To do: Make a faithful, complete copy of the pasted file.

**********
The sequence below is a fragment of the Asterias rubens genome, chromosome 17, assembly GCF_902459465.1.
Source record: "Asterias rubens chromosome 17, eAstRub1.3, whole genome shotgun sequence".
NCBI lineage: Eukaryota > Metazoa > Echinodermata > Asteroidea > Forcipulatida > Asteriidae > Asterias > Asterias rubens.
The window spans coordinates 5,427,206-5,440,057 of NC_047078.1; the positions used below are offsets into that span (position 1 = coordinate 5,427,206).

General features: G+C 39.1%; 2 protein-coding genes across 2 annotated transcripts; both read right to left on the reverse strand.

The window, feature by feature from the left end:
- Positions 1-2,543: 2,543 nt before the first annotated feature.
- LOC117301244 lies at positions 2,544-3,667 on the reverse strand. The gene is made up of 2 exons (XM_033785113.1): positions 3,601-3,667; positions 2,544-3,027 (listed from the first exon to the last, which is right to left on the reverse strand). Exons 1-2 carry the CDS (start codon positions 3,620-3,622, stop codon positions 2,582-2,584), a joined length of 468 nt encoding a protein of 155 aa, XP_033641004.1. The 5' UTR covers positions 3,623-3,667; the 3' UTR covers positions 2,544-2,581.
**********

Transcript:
The sequence below is a fragment of the Asterias rubens genome, chromosome 17, assembly GCF_902459465.1.
Source record: "Asterias rubens chromosome 17, eAstRub1.3, whole genome shotgun sequence".
NCBI lineage: Eukaryota > Metazoa > Echinodermata > Asteroidea > Forcipulatida > Asteriidae > Asterias > Asterias rubens.
The window spans coordinates 5,427,206-5,440,057 of NC_047078.1; the positions used below are offsets into that span (position 1 = coordinate 5,427,206).

General features: G+C 39.1%; 2 protein-coding genes across 2 annotated transcripts; both read right to left on the reverse strand.

The window, feature by feature from the left end:
- Positions 1-2,543: 2,543 nt before the first annotated feature.
- LOC117301244 lies at positions 2,544-3,667 on the reverse strand. The gene is made up of 2 exons (XM_033785113.1): positions 3,601-3,667; positions 2,544-3,027 (listed from the first exon to the last, which is right to left on the reverse strand). Exons 1-2 carry the CDS (start codon positions 3,620-3,622, stop codon positions 2,582-2,584), a joined length of 468 nt encoding a protein of 155 aa, XP_033641004.1. The 5' UTR covers positions 3,623-3,667; the 3' UTR covers positions 2,544-2,581.